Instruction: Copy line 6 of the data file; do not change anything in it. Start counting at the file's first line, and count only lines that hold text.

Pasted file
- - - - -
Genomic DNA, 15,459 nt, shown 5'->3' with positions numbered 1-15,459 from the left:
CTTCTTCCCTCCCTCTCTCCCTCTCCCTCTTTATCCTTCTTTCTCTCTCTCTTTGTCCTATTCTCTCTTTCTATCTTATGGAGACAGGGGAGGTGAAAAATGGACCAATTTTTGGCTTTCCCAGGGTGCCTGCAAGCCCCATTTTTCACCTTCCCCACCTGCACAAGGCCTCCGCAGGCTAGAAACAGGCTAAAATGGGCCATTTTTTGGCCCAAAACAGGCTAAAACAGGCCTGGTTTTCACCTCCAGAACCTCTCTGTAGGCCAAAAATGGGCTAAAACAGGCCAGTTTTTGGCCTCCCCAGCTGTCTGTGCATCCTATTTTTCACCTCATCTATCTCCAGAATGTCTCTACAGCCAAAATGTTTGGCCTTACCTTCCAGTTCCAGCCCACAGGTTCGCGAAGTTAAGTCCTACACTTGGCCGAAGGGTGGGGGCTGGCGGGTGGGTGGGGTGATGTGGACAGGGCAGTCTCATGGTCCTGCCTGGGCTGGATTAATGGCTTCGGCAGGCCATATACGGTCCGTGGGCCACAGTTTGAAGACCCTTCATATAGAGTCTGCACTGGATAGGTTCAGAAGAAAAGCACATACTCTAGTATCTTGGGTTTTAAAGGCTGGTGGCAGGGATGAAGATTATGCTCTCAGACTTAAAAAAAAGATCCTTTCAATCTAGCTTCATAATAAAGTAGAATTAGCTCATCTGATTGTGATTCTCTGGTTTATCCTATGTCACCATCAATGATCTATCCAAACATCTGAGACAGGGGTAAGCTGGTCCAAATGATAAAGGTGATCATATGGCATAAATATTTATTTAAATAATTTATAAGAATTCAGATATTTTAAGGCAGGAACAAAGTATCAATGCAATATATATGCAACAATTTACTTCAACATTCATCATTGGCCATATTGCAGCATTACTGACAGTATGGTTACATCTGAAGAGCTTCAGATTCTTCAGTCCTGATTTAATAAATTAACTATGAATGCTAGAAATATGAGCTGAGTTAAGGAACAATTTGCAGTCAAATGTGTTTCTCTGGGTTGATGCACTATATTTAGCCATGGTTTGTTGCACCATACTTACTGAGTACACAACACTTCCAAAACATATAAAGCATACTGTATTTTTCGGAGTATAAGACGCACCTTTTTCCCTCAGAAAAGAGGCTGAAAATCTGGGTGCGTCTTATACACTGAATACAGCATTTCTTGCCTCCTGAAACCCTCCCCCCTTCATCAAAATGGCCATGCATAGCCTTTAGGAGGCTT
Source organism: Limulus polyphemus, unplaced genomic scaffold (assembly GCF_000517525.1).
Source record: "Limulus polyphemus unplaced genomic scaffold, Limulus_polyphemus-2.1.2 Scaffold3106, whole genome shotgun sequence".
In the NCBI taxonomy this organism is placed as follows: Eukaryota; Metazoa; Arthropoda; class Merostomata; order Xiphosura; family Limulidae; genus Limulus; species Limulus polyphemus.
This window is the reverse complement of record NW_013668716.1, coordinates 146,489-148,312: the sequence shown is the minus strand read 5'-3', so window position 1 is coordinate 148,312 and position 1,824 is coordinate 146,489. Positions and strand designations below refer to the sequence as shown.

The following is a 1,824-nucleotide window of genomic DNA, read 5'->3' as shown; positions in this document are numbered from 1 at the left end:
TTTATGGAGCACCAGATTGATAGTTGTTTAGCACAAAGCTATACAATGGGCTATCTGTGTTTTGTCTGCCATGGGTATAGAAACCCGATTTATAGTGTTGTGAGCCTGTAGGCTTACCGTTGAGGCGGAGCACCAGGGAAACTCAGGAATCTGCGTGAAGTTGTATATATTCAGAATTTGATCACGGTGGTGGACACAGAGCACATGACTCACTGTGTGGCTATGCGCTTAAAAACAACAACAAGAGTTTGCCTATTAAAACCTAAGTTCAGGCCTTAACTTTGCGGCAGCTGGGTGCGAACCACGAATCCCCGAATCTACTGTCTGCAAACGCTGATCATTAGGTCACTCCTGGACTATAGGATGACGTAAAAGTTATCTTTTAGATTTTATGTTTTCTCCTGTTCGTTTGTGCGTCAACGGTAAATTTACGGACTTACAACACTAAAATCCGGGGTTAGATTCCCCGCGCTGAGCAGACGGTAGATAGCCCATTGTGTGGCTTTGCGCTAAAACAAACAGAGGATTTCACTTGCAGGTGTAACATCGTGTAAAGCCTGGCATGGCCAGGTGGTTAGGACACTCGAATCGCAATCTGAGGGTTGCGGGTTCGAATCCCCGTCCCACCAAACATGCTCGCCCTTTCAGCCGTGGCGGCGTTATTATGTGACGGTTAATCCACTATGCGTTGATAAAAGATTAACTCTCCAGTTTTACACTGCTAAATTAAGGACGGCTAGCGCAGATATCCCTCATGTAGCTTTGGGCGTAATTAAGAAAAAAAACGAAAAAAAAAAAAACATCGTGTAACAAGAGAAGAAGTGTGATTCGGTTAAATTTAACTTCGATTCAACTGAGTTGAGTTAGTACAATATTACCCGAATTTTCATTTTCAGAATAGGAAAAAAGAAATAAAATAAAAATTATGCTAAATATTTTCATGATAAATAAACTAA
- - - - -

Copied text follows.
This window is the reverse complement of record NW_013668716.1, coordinates 146,489-148,312: the sequence shown is the minus strand read 5'-3', so window position 1 is coordinate 148,312 and position 1,824 is coordinate 146,489. Positions and strand designations below refer to the sequence as shown.